Where was he on George Bush I's Supreme Court nomination of Clarence Thomas, the rightwing extremist whose lifetime appointment to the court will have a far greater impact than Kennedy and his brothers combined? When Thomas' 1991 confirmation hearings deteriorated into a circus with pubic hair on soda cans in the center ring, where was Kennedy to tell the president and the country that it had to demand someone better? Actually, Kennedy was right there on the Senate Judiciary Committee, gagged by his own string of peccadilloes.

When Thomas cast the vote that made George W Bush president, where was Kennedy to say it was wrong in a democracy for nine judges to order vote-counting stopped? Where was Kennedy to express liberal outrage at this sham and to lead a movement to refuse to recognize Bush as president until the votes were counted? Why wasn't he calling on fellow lawmakers to stand and turn their backs whenever they were confronted with this immorally appointed president?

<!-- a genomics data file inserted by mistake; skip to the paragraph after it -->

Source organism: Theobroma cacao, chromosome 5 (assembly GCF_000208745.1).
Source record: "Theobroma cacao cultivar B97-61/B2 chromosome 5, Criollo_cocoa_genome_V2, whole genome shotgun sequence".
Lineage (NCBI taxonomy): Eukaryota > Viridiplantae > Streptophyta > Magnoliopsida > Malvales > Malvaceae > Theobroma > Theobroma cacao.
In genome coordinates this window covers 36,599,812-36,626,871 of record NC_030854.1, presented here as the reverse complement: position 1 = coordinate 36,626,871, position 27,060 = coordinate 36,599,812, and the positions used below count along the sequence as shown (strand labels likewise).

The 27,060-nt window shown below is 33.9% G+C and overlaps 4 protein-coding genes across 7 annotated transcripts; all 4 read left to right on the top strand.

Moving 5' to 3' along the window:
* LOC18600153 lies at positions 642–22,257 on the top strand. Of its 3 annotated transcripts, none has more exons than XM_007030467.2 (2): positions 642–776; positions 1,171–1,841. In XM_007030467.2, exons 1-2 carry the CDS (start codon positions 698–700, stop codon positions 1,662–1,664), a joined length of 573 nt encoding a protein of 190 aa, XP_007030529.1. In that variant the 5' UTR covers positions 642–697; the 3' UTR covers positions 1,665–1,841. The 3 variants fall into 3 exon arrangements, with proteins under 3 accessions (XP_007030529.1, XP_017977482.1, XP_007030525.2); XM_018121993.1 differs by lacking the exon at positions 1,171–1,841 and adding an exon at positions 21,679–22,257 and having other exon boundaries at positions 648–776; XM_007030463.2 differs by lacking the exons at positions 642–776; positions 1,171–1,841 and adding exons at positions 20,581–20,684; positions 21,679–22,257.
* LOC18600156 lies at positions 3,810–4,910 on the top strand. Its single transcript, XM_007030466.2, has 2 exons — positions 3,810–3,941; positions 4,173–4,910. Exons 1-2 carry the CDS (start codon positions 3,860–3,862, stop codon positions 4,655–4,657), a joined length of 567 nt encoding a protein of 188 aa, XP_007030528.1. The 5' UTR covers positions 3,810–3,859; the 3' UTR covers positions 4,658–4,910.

Well, Kennedy was too busy then crafting the flawed and under-funded No Children Left Behind Act that not only made public education less effective but gave the sham president legitimacy. After asserting Bush betrayed him, Kennedy went back to work again with that same administration on prescription drug coverage for seniors, only to see his support used to create government handouts for drug companies. The guy just didn't learn.

Where was Kennedy's call for liberals to march to protest the invasion of Iraq? Where was he on the erosion of civil liberties under George W Bush? Where was he over the past 40 years on taking meaningful steps to end America's dependence on imported oil and stop fouling the planet?

Most important, where was Kennedy on the decades-long slide starting with Reagan that transformed the government's mandate and public opinion about the very mission of America. Kennedy's silence was deafening as Republicans and Democrats alike pandered to business and cut taxes on the wealthy, mocking his brother John's clarion call in his inaugural speech, "Ask not what your country can do for you, ask what you can do for your country."

Go ask Al